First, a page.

The Effects of Sitting Down All Day

What Are The Effects of Sitting Down All Day?

Sitting Down All Day Long

One would think that an occupation that requires its workers to sit in a cubicle all day long would be a pretty mundane job. But now, scientists know that cubicle dwellers are have a much riskier occupation than previously thought. The office space can be downright dangerous.

Given today’s advanced technology, the workforce can do almost everything from their desks. Humans have found more ways to stay put hunching over their desks and starring at their computer screens for hours at a time without moving a muscle. And that’s the problem. Even during a lunch break, many people eat their food at their desks instead of making a “long” trek to the break room. For some, the only exercise they get at the office is a short walk to the coffee maker and/or the bathroom. Then, it’s time to get in the car and go home where one will often recline on the sofa to rest and relax after a stressful day at work. Rinse and repeat, day after day.

While you won’t see many of them wearing hard hats at their desks, office workers are risking their lives every day doing what coins, “excessive sitting.” Though it sounds benign, sitting for long periods at a time can cause all kinds of havoc on one’s mind, body and soul. Here’s a few examples of just how bad things can get (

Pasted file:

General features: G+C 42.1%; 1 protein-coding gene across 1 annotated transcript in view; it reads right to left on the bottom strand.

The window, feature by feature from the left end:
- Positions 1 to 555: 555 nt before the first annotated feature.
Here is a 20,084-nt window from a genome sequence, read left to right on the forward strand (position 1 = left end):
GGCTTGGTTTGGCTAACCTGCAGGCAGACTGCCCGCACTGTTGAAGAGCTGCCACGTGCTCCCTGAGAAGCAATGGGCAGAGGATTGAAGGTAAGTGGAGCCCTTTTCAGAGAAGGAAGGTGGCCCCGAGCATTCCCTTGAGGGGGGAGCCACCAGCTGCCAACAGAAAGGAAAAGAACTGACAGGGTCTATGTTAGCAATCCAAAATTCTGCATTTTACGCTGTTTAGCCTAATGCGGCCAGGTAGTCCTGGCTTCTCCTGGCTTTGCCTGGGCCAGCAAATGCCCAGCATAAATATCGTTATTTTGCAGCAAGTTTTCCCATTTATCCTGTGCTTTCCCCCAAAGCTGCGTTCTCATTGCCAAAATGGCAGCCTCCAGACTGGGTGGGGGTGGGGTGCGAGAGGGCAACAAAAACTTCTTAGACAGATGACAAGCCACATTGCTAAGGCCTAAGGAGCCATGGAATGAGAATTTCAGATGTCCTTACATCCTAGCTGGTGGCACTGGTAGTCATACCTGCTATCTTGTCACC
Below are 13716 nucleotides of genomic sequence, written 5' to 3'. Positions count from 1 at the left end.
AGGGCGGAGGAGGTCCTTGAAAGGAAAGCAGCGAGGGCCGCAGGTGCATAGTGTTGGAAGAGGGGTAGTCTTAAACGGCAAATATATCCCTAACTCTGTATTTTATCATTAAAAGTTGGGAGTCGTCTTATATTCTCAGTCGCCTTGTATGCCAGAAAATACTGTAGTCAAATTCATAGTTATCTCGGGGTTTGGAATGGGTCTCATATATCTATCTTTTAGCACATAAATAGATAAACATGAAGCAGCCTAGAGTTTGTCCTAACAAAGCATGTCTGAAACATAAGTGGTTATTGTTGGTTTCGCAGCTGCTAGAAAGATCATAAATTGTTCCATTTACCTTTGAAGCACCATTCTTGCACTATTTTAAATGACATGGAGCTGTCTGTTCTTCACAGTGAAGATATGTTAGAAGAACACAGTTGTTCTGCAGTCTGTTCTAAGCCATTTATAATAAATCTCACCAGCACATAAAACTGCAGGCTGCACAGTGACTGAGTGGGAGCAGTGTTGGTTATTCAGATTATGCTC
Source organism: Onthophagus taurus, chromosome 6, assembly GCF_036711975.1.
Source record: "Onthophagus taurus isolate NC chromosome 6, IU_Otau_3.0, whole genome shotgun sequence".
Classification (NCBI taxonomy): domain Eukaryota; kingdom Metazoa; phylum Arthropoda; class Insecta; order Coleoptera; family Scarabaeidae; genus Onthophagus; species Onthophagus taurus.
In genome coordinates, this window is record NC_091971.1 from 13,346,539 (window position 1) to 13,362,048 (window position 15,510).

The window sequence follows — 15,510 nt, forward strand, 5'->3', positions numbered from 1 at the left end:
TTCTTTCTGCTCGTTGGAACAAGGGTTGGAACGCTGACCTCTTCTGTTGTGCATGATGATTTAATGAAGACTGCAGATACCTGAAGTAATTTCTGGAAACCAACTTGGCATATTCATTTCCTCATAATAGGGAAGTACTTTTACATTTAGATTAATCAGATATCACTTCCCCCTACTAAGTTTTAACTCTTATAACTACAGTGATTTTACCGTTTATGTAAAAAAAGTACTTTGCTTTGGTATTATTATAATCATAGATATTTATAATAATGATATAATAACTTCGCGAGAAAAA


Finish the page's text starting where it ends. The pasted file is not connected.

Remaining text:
Excessive Sitting Effects the Mind

It has become clear that people who surf couches in their living rooms instead of the waves at sea miss out on the mental health benefits of exercise. If one sits for long periods of time, blood flow and oxygen to the brain is reduced. When this happens, the brain’s functions slow down. One might get a sense that their ability to plan out their day or get themselves organized becomes a huge chore. When the brain doesn’t get the glucose energy that it needs, cells become damaged.

But it’s not only our cognitive skills that are at risk here. Doctors suspect, and probably rightly so, that people who sit a lot may also be people who are loners or they may be people who spend a lot of time virtually interacting with people through a screen instead of communicating or doing things with others in person. These people can spend so much time alone that they tend to withdraw from people when attending social situations. In turn, this can cause havoc to one’s brain causing one to suffer from anxiety.

As one thing leads to another, anxiety-ridden people also tend to eat when stressed and/or might have trouble falling asleep or even staying asleep. It’s is also fair to assume that some of these same people see very little sun exposure. If this is the case, it leads to vitamin D deficiency which can cause an even stronger sense of loneliness.